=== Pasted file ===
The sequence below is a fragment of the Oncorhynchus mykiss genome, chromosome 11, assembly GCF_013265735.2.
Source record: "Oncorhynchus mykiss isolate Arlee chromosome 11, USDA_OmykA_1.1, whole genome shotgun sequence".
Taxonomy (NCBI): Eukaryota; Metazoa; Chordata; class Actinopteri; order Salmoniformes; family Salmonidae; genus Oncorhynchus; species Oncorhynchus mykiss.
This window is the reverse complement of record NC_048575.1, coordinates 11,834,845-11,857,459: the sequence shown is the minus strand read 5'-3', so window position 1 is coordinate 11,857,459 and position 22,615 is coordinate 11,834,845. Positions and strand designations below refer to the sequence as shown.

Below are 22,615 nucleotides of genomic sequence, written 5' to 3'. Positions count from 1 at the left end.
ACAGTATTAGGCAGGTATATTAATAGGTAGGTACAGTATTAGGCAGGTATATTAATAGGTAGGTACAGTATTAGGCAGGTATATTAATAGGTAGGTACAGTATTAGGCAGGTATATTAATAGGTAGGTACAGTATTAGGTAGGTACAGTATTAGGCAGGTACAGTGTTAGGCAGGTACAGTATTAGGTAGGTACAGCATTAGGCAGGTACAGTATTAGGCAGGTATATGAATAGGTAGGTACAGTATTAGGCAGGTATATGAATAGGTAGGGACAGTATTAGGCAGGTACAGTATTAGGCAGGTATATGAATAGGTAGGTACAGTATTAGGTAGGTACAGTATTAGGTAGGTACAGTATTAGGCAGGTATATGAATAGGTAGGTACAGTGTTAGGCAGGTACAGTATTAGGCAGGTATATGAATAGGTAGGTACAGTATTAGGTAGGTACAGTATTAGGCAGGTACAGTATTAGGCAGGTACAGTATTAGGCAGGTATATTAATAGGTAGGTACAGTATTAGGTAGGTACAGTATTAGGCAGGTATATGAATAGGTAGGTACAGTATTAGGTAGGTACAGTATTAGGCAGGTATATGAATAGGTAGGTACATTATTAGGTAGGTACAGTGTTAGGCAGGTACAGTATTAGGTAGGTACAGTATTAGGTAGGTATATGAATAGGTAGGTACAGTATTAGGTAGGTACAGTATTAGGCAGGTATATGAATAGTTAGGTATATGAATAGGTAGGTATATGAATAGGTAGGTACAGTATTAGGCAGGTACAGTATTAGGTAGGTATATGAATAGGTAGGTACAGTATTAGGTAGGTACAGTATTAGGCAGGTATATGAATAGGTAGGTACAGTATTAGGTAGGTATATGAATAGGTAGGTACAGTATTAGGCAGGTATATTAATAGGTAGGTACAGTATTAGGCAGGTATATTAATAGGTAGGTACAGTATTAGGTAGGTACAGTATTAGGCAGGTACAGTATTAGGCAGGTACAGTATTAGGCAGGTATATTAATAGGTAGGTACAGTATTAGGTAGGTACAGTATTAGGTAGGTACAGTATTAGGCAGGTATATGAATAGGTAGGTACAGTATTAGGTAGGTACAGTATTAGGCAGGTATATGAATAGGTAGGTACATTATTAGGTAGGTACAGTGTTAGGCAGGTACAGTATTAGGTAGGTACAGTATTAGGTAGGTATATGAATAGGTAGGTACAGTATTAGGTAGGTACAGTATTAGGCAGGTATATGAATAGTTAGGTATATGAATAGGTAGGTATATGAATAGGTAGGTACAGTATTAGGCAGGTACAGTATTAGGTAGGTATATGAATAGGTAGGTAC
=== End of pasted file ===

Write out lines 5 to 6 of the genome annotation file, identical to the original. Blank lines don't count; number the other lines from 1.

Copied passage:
Below are 22,615 nucleotides of genomic sequence, written 5' to 3'. Positions count from 1 at the left end.
ACAGTATTAGGCAGGTATATTAATAGGTAGGTACAGTATTAGGCAGGTATATTAATAGGTAGGTACAGTATTAGGCAGGTATATTAATAGGTAGGTACAGTATTAGGCAGGTATATTAATAGGTAGGTACAGTATTAGGTAGGTACAGTATTAGGCAGGTACAGTGTTAGGCAGGTACAGTATTAGGTAGGTACAGCATTAGGCAGGTACAGTATTAGGCAGGTATATGAATAGGTAGGTACAGTATTAGGCAGGTATATGAATAGGTAGGGACAGTATTAGGCAGGTACAGTATTAGGCAGGTATATGAATAGGTAGGTACAGTATTAGGTAGGTACAGTATTAGGTAGGTACAGTATTAGGCAGGTATATGAATAGGTAGGTACAGTGTTAGGCAGGTACAGTATTAGGCAGGTATATGAATAGGTAGGTACAGTATTAGGTAGGTACAGTATTAGGCAGGTACAGTATTAGGCAGGTACAGTATTAGGCAGGTATATTAATAGGTAGGTACAGTATTAGGTAGGTACAGTATTAGGCAGGTATATGAATAGGTAGGTACAGTATTAGGTAGGTACAGTATTAGGCAGGTATATGAATAGGTAGGTACATTATTAGGTAGGTACAGTGTTAGGCAGGTACAGTATTAGGTAGGTACAGTATTAGGTAGGTATATGAATAGGTAGGTACAGTATTAGGTAGGTACAGTATTAGGCAGGTATATGAATAGTTAGGTATATGAATAGGTAGGTATATGAATAGGTAGGTACAGTATTAGGCAGGTACAGTATTAGGTAGGTATATGAATAGGTAGGTACAGTATTAGGTAGGTACAGTATTAGGCAGGTATATGAATAGGTAGGTACAGTATTAGGTAGGTATATGAATAGGTAGGTACAGTATTAGGCAGGTATATTAATAGGTAGGTACAGTATTAGGCAGGTATATTAATAGGTAGGTACAGTATTAGGTAGGTACAGTATTAGGCAGGTACAGTATTAGGCAGGTACAGTATTAGGCAGGTATATTAATAGGTAGGTACAGTATTAGGTAGGTACAGTATTAGGTAGGTACAGTATTAGGCAGGTATATGAATAGGTAGGTACAGTATTAGGTAGGTACAGTATTAGGCAGGTATATGAATAGGTAGGTACATTATTAGGTAGGTACAGTGTTAGGCAGGTACAGTATTAGGTAGGTACAGTATTAGGTAGGTATATGAATAGGTAGGTACAGTATTAGGTAGGTACAGTATTAGGCAGGTATATGAATAGTTAGGTATATGAATAGGTAGGTATATGAATAGGTAGGTACAGTATTAGGCAGGTACAGTATTAGGTAGGTATATGAATAGGTAGGTAC